Romance studies department responds to criticism of new French, Spanish minors

Nina Gerassi-Navarro, professor and interim chair of the Department of Romance Studies, poses for a portrait. Courtesy Nina Gerassi-Navarro

Tufts’ Department of Romance Studies recently announced the creation of new French and Spanish minors. This decision, which had been called for by the student body for many years, has led to significant praise and celebration by students who have the opportunity to pursue these minors, while also drawing criticism on the minors’ restrictive eligibility requirement.

Interim Department Chair and Director of Latin American Studies Nina Gerassi-Navarro said that these minors were not created in the past as most students who entered Tufts would be able to complete a major in a language.

“Students came with a healthy amount of language preparation, so that they could come in to work [on] developing the major, and I don’t think the Department really felt the need for a minor,” Gerassi-Navarro said.

The department decided to consider implementing French and Spanish minors following a petition from students in 2016, according to Gerassi-Navarro. Student demand was high among students who were taking lower-level classes in either languages.

“I think [especially] the lecturers, who deal more with the language teaching of the program, felt that there was more interest and it would warrant us to reconsider, and so we started looking at the population and did a questionnaire,” she said. 

The department ultimately approved French and Spanish minors, as it saw that students without much prior language experience find it difficult to get a major in French or Spanish.

“The minors allowed us to say, well, those students [with little or no language experience] will make an effort to learn French or Spanish, but aren’t going to be able to get a major. But they may take one literature class that is an effort, so let’s recognize that effort, so that’s how we structured it,” Gerassi-Navarro said. “Those students who want to have some linguistic competency, and would like recognition for that can minor … [but others can] go in depth, in the culture, in the literature, and have a much broader and much more in-depth knowledge of a particular region for a major.”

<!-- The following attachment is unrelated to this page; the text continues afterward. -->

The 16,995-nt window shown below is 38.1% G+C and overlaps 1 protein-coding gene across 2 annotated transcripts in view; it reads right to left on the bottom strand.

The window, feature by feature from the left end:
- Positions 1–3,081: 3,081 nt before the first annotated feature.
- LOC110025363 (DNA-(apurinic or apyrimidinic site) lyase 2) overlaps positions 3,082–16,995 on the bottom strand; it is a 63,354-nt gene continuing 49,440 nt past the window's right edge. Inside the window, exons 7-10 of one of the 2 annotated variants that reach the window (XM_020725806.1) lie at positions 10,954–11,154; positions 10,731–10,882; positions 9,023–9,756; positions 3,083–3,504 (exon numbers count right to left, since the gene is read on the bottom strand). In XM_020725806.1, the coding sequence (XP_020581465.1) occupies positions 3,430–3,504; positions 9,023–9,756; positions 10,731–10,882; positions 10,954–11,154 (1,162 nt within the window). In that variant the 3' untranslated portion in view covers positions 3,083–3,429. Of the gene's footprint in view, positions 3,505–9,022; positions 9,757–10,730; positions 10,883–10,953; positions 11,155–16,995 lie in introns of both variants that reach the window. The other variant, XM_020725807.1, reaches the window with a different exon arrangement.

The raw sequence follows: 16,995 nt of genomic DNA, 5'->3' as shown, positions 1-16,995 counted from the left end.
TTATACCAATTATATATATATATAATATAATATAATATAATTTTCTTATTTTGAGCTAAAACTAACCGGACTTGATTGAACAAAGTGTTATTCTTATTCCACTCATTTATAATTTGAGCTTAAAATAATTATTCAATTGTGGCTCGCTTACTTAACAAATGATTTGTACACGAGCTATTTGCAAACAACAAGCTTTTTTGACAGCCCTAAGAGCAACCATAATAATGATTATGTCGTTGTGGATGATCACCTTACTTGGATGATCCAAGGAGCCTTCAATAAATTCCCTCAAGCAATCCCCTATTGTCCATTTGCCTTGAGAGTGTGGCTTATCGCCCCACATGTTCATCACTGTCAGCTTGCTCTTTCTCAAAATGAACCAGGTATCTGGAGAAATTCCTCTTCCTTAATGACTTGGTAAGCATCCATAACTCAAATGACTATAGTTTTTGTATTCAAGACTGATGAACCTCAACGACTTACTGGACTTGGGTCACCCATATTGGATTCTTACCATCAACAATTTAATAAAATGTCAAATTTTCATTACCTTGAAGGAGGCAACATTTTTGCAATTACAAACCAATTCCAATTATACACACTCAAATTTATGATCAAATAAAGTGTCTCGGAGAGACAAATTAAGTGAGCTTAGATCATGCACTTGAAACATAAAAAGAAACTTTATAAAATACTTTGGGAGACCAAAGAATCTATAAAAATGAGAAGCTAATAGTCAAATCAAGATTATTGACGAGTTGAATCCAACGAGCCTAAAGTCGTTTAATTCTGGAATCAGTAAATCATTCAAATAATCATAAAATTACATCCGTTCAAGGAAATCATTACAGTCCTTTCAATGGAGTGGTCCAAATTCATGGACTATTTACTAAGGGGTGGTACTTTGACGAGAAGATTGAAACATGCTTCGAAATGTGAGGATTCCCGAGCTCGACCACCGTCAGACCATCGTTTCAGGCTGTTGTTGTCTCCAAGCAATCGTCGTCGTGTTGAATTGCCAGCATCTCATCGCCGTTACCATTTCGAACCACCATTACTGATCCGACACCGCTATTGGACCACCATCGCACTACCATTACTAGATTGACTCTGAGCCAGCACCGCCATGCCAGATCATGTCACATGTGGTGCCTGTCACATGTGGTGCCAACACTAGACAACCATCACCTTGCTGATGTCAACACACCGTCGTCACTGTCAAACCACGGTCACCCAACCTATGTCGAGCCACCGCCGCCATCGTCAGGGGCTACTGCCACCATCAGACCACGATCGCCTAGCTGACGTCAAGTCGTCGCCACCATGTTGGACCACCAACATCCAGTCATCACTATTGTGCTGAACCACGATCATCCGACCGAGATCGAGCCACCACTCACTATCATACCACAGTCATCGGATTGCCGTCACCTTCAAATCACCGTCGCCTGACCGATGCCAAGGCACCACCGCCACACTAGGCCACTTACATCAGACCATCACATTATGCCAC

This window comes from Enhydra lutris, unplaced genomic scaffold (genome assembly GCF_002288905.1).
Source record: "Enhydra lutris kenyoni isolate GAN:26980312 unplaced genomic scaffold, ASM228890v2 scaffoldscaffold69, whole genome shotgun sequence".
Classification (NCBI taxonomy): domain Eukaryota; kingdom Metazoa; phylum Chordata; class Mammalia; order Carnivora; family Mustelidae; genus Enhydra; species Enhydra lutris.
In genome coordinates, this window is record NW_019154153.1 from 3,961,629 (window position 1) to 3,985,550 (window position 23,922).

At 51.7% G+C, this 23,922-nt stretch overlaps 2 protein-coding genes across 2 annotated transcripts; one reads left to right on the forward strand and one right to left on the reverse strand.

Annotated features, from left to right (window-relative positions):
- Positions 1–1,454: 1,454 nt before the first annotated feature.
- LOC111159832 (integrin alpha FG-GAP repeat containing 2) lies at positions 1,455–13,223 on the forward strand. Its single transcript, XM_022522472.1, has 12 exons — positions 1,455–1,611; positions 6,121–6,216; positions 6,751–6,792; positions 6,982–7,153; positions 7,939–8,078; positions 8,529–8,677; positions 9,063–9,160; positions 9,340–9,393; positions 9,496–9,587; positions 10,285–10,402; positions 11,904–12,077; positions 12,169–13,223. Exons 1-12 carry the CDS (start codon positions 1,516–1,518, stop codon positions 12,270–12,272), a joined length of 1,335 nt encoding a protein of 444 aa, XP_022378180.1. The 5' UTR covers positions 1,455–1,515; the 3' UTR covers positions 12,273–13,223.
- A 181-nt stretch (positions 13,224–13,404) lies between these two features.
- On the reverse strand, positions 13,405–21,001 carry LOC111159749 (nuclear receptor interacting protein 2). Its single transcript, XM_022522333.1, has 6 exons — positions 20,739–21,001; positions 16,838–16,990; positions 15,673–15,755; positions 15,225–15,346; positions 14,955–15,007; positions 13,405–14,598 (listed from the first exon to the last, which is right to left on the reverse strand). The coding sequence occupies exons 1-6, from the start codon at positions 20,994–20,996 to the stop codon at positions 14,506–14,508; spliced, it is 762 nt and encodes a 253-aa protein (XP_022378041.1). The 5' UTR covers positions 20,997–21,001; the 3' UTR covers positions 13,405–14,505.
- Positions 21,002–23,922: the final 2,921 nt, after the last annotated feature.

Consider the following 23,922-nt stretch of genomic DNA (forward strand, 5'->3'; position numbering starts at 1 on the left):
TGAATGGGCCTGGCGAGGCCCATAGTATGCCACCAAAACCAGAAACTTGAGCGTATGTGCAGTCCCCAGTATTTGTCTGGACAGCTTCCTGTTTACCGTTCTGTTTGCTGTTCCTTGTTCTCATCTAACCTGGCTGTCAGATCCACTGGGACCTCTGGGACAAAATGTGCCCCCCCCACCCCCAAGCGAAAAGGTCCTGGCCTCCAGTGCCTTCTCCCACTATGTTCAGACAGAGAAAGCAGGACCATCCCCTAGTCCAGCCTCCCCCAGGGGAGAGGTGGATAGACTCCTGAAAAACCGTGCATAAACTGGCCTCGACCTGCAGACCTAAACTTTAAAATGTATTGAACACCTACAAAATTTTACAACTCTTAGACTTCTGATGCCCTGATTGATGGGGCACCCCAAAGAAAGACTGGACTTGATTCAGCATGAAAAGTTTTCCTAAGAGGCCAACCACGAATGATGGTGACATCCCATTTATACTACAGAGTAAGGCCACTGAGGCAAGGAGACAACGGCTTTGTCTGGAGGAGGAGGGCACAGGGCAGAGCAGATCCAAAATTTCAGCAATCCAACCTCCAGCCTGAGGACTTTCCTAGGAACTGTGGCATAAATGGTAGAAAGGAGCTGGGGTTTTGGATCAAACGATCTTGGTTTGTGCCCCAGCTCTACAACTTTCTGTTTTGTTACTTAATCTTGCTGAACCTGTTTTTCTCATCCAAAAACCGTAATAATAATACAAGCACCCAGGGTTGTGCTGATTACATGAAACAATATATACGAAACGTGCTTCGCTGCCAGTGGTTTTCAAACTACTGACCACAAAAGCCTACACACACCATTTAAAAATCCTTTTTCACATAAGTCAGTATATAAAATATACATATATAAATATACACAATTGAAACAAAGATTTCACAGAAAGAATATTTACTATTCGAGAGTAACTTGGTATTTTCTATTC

The department decided to restrict minor eligibility only to students who began in levels 1, 2 and 3 of the respective languages, since the minor was created for students who begin their French or Spanish careers at lower-level courses, Gerassi-Navarro said. She added that this policy is not meant to be seen as a way to earn recognition in French or Spanish for a smaller amount of work.

“We have to be able to differentiate between the assets that students had, and what they worked for,” she said. “You’re kind of measuring the effort [that someone puts in]. For someone who didn’t start with anything, [a minor] is a big step, and for someone who does [have background], well, build it, and that’s also a big step, but that becomes a major.”

For students in higher-level courses, like Megan Szostak, a first-year currently taking Composition & Conversation 1 (FR 21), the eligibility requirement only allows them to pursue a major in Spanish or French.

“I have too many other classes, yet I want to continue my studies in French, so a minor I think would be really nice. I would still take the same number of French classes that I would have otherwise taken, I would just get some actual recognition for it,” Szostak said.

Gerassi-Navarro said that pursuing a minor is not the only way to gain proficiency in the Romance languages and cultures.

“I get that students and our society want to have more things written on their diplomas but also, we have to have criteria, and so, we had to draw the line … Even if students are not pursuing a major or a minor at that, just being exposed to another culture, another way, another form of moving your tongue and pronouncing, it’s hard,” Gerassi-Navarro said. “And that’s part of the whole process of how we think about a liberal arts education.”

She added that the Department of Romance Studies wants to avoid students acquiring minors for a title.

“If you have a major, you should be proud of it, and you should have worked for it, and we want to help students uncover the complexity of what that major means,” Gerassi-Navarro said.

Brett Sachs, also a first-year currently taking FR 21, said that the eligibility requirement discouraged him from continuing his study in French, noting he would have if it had potential of resulting in some formal recognition.

“I would actually take additional classes if I could get a [French] minor, but I’m not going to pursue it as a major because I already have another path to go on,” Sachs said. “Ten classes is ridiculous to pursue [for any recognition], especially if I want to major in something else, but if it was just six classes for a minor I would probably do that.”

Studying abroad in a French or Spanish-speaking country can help students complete the requirements for a major, Gerassi-Navarro said.

“If you’re a science major, you can go abroad and do a science class, [for example] ‘Marine Biology of Chile.’ Well that should count [toward the Spanish major], because it’s not just a science, but it’s a science connected to Latin America, and reality,” she said. 

Gerassi-Navarro added that beginning a new language is another option.

“Start a new language, and just get a minor, and be exposed to something totally different,” she said.